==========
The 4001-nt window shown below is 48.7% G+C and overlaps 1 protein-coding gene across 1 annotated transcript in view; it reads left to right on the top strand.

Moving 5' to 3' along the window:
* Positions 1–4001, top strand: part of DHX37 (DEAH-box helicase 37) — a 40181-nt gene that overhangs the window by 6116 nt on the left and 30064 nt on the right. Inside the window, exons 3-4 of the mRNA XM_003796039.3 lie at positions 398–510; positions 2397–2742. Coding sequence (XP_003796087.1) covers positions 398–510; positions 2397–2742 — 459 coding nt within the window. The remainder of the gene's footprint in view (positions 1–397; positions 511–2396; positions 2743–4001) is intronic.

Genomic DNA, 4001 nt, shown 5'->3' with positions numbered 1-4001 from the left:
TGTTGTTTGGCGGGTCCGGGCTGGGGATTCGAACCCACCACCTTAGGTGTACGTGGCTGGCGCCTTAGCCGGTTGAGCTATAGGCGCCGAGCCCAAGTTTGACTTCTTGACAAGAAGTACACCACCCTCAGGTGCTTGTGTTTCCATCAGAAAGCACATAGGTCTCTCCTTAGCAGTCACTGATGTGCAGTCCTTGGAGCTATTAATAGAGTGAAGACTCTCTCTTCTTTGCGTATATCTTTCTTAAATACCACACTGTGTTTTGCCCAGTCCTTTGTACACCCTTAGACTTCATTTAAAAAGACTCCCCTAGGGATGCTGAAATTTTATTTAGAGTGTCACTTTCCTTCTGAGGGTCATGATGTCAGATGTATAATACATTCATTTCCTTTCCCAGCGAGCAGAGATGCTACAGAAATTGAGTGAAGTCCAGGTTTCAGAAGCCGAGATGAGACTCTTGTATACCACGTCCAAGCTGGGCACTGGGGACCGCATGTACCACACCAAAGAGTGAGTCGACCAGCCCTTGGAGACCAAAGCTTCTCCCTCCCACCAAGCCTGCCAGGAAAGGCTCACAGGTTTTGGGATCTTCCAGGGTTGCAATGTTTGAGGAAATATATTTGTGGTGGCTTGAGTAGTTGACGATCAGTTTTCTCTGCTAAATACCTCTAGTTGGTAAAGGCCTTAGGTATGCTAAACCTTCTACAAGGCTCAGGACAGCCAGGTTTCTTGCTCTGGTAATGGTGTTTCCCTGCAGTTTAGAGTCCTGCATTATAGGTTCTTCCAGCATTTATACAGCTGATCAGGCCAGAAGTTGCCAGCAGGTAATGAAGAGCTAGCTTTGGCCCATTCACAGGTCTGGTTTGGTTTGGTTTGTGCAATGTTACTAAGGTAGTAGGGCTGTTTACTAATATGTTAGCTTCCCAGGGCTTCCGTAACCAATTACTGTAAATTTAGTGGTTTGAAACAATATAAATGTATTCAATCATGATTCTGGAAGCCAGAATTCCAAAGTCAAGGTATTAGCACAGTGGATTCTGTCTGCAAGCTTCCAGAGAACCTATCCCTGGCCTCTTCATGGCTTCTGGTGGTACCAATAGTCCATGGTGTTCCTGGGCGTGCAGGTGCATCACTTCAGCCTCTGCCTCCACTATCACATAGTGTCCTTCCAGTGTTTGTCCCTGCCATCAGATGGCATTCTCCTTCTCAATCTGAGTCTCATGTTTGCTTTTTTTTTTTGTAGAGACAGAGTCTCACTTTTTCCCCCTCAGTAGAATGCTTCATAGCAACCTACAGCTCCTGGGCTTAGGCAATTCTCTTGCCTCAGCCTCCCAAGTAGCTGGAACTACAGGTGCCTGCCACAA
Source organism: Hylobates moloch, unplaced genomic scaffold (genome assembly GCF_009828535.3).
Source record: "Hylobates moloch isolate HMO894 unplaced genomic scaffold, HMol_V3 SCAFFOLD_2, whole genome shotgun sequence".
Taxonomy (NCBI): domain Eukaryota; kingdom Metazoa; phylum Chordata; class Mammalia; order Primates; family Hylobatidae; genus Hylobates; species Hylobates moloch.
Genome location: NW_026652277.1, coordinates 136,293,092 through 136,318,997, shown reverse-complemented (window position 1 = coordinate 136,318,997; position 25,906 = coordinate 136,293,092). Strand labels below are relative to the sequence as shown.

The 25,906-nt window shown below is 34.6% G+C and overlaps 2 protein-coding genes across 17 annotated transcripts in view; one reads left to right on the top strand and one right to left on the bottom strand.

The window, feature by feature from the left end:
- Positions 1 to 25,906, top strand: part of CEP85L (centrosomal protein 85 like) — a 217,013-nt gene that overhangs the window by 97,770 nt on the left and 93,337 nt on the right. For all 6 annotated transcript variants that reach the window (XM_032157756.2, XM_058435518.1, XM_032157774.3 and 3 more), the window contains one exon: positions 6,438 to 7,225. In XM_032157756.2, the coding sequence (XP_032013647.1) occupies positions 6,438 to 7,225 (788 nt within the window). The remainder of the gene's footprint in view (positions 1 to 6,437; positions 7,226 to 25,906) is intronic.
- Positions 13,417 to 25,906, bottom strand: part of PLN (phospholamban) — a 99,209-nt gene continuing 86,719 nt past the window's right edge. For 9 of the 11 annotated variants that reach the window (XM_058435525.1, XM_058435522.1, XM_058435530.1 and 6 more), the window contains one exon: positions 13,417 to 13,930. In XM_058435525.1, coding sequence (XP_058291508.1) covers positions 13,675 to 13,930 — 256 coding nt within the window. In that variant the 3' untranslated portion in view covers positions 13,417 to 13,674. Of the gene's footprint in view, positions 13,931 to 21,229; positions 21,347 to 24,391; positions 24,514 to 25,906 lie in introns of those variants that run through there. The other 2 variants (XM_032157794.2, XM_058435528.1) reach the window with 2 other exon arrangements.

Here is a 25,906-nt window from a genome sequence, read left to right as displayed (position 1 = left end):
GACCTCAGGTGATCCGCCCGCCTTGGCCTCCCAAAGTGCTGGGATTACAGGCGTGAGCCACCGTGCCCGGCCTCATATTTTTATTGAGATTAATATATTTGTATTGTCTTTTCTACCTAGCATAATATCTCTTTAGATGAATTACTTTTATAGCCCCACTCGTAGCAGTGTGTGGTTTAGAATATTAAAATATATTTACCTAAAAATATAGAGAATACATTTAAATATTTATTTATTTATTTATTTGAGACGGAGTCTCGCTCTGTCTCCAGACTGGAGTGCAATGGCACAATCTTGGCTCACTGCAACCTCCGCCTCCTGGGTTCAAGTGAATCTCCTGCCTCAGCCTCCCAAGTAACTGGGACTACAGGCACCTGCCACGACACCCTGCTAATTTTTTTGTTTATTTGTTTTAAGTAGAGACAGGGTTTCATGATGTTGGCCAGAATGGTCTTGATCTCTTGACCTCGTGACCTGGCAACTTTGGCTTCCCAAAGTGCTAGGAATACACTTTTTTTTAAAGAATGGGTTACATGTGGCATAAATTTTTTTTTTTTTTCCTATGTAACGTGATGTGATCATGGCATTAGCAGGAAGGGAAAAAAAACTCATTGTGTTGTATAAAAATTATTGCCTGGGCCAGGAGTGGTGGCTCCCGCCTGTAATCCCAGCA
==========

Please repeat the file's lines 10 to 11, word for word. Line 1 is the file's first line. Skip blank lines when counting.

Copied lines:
The 25,906-nt window shown below is 34.6% G+C and overlaps 2 protein-coding genes across 17 annotated transcripts in view; one reads left to right on the top strand and one right to left on the bottom strand.

The window, feature by feature from the left end: